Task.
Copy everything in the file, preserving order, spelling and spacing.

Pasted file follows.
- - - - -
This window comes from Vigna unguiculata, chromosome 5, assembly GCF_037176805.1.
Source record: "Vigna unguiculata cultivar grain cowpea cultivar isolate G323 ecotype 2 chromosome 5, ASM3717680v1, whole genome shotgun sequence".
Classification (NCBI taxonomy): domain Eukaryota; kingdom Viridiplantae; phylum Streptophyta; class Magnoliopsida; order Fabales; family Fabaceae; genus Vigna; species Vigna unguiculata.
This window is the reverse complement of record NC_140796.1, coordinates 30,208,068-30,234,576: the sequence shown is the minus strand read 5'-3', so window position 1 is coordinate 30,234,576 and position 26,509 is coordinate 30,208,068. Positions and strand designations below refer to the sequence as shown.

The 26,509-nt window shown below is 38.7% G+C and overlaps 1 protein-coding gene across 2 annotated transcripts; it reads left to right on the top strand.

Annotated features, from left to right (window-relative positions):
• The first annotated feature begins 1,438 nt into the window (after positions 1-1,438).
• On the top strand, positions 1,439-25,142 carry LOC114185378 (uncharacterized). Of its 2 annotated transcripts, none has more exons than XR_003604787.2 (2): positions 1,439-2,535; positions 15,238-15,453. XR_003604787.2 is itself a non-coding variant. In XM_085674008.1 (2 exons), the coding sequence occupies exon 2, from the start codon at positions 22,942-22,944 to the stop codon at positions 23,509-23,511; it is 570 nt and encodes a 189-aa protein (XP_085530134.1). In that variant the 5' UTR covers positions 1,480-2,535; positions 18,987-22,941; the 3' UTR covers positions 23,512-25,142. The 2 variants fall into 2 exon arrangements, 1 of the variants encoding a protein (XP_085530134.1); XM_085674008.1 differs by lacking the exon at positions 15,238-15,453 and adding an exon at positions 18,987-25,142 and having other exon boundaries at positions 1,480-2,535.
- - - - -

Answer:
This window comes from Vigna unguiculata, chromosome 5, assembly GCF_037176805.1.
Source record: "Vigna unguiculata cultivar grain cowpea cultivar isolate G323 ecotype 2 chromosome 5, ASM3717680v1, whole genome shotgun sequence".
Classification (NCBI taxonomy): domain Eukaryota; kingdom Viridiplantae; phylum Streptophyta; class Magnoliopsida; order Fabales; family Fabaceae; genus Vigna; species Vigna unguiculata.
This window is the reverse complement of record NC_140796.1, coordinates 30,208,068-30,234,576: the sequence shown is the minus strand read 5'-3', so window position 1 is coordinate 30,234,576 and position 26,509 is coordinate 30,208,068. Positions and strand designations below refer to the sequence as shown.

The 26,509-nt window shown below is 38.7% G+C and overlaps 1 protein-coding gene across 2 annotated transcripts; it reads left to right on the top strand.

Annotated features, from left to right (window-relative positions):
• The first annotated feature begins 1,438 nt into the window (after positions 1-1,438).
• On the top strand, positions 1,439-25,142 carry LOC114185378 (uncharacterized). Of its 2 annotated transcripts, none has more exons than XR_003604787.2 (2): positions 1,439-2,535; positions 15,238-15,453. XR_003604787.2 is itself a non-coding variant. In XM_085674008.1 (2 exons), the coding sequence occupies exon 2, from the start codon at positions 22,942-22,944 to the stop codon at positions 23,509-23,511; it is 570 nt and encodes a 189-aa protein (XP_085530134.1). In that variant the 5' UTR covers positions 1,480-2,535; positions 18,987-22,941; the 3' UTR covers positions 23,512-25,142. The 2 variants fall into 2 exon arrangements, 1 of the variants encoding a protein (XP_085530134.1); XM_085674008.1 differs by lacking the exon at positions 15,238-15,453 and adding an exon at positions 18,987-25,142 and having other exon boundaries at positions 1,480-2,535.